B. Cross-complainants as Nonsignatories
Assuming arguendo that the language of this agreement covers cross-claims for equitable indemnity (see, e.g., Mormile v. Sinclair (1994) 21 Cal.App.4th 1508, 1515, 26 Cal.Rptr.2d 725 [wife's arbitration agreement with physician was intended to include nonsignatory spouse's loss of consortium claim within its ambit] ), the fact remains that none of the cross-complainants were signatories to the agreement. They never agreed to submit their claims to arbitration. On this ground, they persuaded the trial court that they were not required to submit their cross-claims to arbitration. On appeal, Kaiser contends that the cross-claims must nevertheless be arbitrated because they are derivative or parasitic claims that depend on Bonanno's rights against Kaiser. If the cross-complainants' claims turn on its duty to Bonanno and the breach of its duty to her, Kaiser reasons that the cross-complainants must be bound to arbitrate their cross-claims as she is so bound.
The California cases binding nonsignatories to arbitrate their claims fall into two categories. In some cases, a nonsignatory was required to arbitrate a claim because a benefit was conferred on the nonsignatory as a result of the contract, making the nonsignatory a third party beneficiary of the arbitration agreement. In other cases, the nonsignatory was bound to arbitrate the dispute because a preexisting relationship existed between the nonsignatory and one of the parties to the arbitration agreement, making it equitable to compel the nonsignatory to also be bound to arbitrate his or her claim. Kaiser argues that the cross-complainants fall in the second category because, in its view, their claims are derivative of Bonanno's causes of action.
Appellate courts have stated that arbitration agreements are enforced with regularity against nonsignatories. (See, e.g., Mormile v. Sinclair, supra, 21 Cal.App.4th at p. 1511, 26 Cal.Rptr.2d 725.) However, a preexisting relationship between the nonsignatory and one of the parties to the arbitration agreement is a common factor in these cases. For example, when a patient who agreed to arbitration brings a medical malpractice action against a physician, some courts hold that the patient's spouse must arbitrate a loss of consortium cause of action even though the spouse did not sign the arbitration agreement. (Id. at pp. 1511–1516, 26 Cal.Rptr.2d 725; Gross v. Recabaren (1988) 206 Cal.App.3d 771, 781, 253 Cal.Rptr. 820.) Minors are bound by a parent's agreement to arbitrate medical malpractice claims filed against a health care provider. (§ 1295, subd. (d); Doyle v. Giuliucci (1965) 62 Cal.2d 606, 609–610, 43 Cal.Rptr. 697, 401 P.2d 1; see Pietrelli v. Peacock (1993) 13 Cal.App.4th 943, 947, 16 Cal.Rptr.2d 688 [preconception contract binds child]; Bolanos v. Khalatian (1991) 231 Cal.App.3d 1586, 1591, 283 Cal.Rptr. 209 [infant claiming in utero injuries]; Wilson v. Kaiser Foundation Hospitals (1983) 141 Cal.App.3d 891, 896–900, 190 Cal.Rptr. 649.) A spouse must arbitrate a wrongful death claim when his or her decedent spouse applied for health insurance for both of them and the application contained an arbitration clause. (Hawkins v. Superior Court (1979) 89 Cal.App.3d 413, 416–419, 152 Cal.Rptr. 491.) The wrongful death claims of nonsignatory adult heirs of a group health plan member must be arbitrated if the member agreed to arbitrate his or her heirs' claims. (Herbert v. Superior Court (1985) 169 Cal.App.3d 718, 722–727, 215 Cal.Rptr. 477.) When an unmarried pregnant woman signs an arbitration agreement with her physician, the child's father must also arbitrate a medical malpractice cause of action related to the child's birth. (Michaelis v. Schori (1993) 20 Cal.App.4th 133, 139, 24 Cal.Rptr.2d 380 [stillbirth]; Bolanos v. Khalatian, supra, at p. 1591, 283 Cal.Rptr. 209 [injury during delivery].)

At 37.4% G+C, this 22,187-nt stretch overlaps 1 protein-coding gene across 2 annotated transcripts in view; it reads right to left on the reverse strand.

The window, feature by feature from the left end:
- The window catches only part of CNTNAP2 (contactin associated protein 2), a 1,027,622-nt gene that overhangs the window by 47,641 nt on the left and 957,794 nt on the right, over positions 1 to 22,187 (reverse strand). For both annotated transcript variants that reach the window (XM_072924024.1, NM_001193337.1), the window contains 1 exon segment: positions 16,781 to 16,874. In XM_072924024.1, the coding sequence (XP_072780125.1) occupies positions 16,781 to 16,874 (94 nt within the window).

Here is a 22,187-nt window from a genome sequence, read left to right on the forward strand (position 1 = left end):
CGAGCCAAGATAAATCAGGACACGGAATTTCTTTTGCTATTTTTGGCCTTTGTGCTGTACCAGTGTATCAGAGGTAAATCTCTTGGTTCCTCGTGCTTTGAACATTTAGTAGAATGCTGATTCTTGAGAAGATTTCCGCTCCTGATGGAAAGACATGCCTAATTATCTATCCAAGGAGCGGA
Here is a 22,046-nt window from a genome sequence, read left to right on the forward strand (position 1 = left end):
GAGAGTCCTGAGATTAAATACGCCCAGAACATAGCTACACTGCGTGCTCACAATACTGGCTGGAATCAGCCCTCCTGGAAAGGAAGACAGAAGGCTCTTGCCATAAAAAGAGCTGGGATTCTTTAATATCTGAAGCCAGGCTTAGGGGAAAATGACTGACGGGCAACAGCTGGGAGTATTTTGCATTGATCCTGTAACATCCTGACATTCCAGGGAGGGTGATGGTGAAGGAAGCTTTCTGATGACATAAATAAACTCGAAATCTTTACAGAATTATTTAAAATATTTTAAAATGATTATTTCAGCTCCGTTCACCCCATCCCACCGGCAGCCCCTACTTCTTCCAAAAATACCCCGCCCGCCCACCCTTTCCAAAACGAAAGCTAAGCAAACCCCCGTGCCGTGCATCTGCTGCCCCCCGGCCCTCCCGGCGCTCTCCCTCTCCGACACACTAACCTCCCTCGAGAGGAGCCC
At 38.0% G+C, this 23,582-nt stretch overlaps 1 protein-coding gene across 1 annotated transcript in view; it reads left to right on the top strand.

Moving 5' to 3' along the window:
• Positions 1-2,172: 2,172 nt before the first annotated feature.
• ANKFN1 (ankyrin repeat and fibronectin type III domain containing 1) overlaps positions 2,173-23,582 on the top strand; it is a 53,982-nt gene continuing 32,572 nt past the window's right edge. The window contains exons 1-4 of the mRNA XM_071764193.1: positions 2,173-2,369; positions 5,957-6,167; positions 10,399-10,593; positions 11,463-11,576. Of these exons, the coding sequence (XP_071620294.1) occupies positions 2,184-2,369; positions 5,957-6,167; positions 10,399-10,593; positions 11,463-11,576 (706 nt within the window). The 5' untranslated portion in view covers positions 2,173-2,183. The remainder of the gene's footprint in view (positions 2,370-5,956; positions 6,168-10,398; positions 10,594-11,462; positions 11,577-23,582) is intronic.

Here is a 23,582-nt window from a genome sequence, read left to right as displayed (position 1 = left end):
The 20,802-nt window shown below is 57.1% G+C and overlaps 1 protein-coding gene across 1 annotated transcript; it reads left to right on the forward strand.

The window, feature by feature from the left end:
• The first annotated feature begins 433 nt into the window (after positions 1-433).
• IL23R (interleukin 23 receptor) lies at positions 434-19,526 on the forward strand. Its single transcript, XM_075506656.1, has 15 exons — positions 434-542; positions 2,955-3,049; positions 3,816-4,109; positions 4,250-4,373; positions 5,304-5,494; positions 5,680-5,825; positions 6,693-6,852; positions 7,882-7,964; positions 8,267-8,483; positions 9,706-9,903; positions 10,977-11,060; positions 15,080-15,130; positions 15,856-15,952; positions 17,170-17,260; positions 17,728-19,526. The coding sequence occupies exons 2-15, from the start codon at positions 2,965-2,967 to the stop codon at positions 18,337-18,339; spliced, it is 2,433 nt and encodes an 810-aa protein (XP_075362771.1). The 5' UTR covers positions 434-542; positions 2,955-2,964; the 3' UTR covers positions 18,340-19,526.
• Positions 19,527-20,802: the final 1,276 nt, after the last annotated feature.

In some circumstances, a person who has authority to contract for medical services on behalf of another may, in the exercise of that authority, bind that person to an agreement to arbitrate his or her medical malpractice claims. (Baker v. Birnbaum (1988) 202 Cal.App.3d 288, 291, 248 Cal.Rptr. 336; see Gross v. Recabaren, supra, 206 Cal.App.3d at pp. 779–780, 253 Cal.Rptr. 820.) Employees who did not agree to arbitrate claims must do so when an employer acting on their behalf enters into a medical services contract containing an arbitration clause. (Madden v. Kaiser Foundation Hospitals (1976) 17 Cal.3d 699, 702–709, 131 Cal.Rptr. 882, 552 P.2d 1178 [statutes granted state employers implied authority to contract for medical plan on employees' behalf]; Harris v. Superior Court (1986) 188 Cal.App.3d 475, 477, 233 Cal.Rptr. 186 [plaintiff asserts right to arbitrate].) Likewise, the general partner of a limited partnership is bound by the arbitration agreement entered into by the partnership and a third party. (Keller Construction Co. v. Kashani (1990) 220 Cal.App.3d 222, 225–229, 269 Cal.Rptr. 259.)